Sebastian Vettel may have topped the timesheet on the final day of Formula 1 pre-season testing, but Mercedes claimed the day four headlines.
After two weeks of disciplined data gathering, Lewis Hamilton and Valtteri Bottas unlocked performance from the W10, ending up second and third on the timesheet – Hamilton just 0.003s adrift of Vettel’s benchmark.
Here is a round-up of all the main storylines from the final day of pre-season testing.
The latest chapter in a summer of remarkable driver market bombshells has confirmed that Charles Leclerc will join Ferrari after only one season in Formula 1, swapping seats with Kimi Raikkonen for 2019.
The news has generally been met with excitement – Leclerc will be the second youngest Ferrari driver in F1 history when he rolls off the grid as a 21-year-old in Melbourne next season and as one of the most promising talents of his generation, it’s a golden opportunity that has been merited.
But it’s not just Leclerc who emerges from the news as a winner – in fact, nearly every party involved in this particular story can look upon the news positively.
“I need more power” – quite an admission from a driver who has been at the wheel of Formula 1’s most complete package for the entirety of this era.
Since the dawn of the V6 hybrids in 2014, Mercedes has blown away the opposition and claimed four consecutive drivers’ and constructors’ championships. Last season, Ferrari mounted the biggest challenge to the Silver Arrows’ supremacy, only to run out of steam at the end of the season.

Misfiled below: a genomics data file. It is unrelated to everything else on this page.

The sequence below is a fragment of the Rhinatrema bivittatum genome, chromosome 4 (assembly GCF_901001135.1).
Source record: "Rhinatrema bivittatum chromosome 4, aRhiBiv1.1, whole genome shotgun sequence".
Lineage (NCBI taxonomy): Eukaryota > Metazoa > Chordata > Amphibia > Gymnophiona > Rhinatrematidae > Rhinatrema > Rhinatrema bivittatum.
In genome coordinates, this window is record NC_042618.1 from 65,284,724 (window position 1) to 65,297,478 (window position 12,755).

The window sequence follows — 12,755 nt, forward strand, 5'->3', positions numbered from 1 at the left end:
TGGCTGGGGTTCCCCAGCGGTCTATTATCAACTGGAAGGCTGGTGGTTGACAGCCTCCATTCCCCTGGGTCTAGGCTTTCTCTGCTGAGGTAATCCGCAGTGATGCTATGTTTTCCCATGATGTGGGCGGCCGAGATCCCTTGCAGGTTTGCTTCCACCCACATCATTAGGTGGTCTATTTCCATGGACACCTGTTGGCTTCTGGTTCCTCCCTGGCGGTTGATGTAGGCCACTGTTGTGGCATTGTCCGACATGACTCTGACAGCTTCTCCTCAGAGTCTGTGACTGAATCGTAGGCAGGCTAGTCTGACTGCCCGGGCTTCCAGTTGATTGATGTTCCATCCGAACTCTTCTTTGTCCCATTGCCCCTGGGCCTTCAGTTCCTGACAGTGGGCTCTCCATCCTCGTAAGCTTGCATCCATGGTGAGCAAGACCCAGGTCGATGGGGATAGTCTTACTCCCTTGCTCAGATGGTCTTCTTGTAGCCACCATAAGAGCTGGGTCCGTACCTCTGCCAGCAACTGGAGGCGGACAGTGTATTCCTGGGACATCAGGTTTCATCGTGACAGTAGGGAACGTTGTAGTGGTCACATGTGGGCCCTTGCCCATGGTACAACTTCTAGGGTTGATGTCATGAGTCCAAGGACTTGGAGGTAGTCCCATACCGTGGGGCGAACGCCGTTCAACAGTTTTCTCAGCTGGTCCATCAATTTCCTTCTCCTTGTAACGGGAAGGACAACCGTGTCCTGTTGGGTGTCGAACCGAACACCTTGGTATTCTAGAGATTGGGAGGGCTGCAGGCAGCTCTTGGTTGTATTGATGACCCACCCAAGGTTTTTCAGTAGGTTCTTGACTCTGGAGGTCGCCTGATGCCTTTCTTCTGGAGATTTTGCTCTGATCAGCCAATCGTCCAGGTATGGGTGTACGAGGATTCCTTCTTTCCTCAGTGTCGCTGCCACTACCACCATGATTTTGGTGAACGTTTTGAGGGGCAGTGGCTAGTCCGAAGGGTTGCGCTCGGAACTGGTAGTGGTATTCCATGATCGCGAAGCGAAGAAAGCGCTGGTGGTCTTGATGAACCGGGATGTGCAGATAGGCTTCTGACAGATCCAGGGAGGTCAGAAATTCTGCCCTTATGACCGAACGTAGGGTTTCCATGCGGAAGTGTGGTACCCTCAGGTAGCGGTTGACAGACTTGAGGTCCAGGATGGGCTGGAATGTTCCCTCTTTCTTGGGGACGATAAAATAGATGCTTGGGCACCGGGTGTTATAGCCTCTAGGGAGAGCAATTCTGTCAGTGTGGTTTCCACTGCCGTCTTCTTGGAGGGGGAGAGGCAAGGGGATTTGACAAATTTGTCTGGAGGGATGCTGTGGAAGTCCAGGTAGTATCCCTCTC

However, this year looks set to be different and after the Belgian Grand Prix weekend, Mercedes has found itself in rather uncharted territory.
Scorching temperatures were matched by red-hot track action at Silverstone, as the 2018 British Grand Prix delivered the race in which the 2018 title fight was truly ignited.
Sure, this was round 10 of the season and chief title protagonists Lewis Hamilton and Sebastian Vettel had already exchanged top spot in the drivers’ championship on three occasions in 2018.
However, the billed ‘Fight for Five’ – in which four-time champions Vettel and Hamilton would fight each other in a duel to secure a fifth crown – had somewhat been lost in other storylines. Valtteri Bottas has starred, only to be hampered by misfortune. Red Bull has won three races with it’s strongest package since 2013.
These distractions dissolved at Silverstone, replaced by what felt like the first gloves off duel between Vettel and Hamilton. It highlighted and potentially foreshadowed some of the themes that will define the outcome of the championship.
When watching Formula 1 races, I steer clear of Twitter. It’s for the same reason as for why it’s best to avoid reviews of a film before watching it for the first time – it’s better not to have someone else’s opinion impeding on your own impressions.
My first reaction when the chequered flag fell on Sunday afternoon – ‘what a brilliant race.’ Safe to say, it was rather surprising to see that the Twitter machine had fired into a frenzy to the contrary, with fans lamenting what they believed to have been a boring race.
Even Fernando Alonso powerfully described it as “the most boring F1 race ever.”
While the top six may have finished in the same positions that they started and overtaking was at a premium, the 2018 Monaco Grand Prix was far better than the critics would lead you to believe.
The 2017 Azerbaijan Grand Prix was a modern classic. It had elements of soap opera, late-braking bravery, inter and intra-team anguish and plenty of unexpected heroes. The ’18 edition of the race was, as a result, in danger of being over-hyped.
In the end, the race lived up to the blockbuster billing with a finale that would have earned a ‘fresh’ rating from Rotten Tomatoes.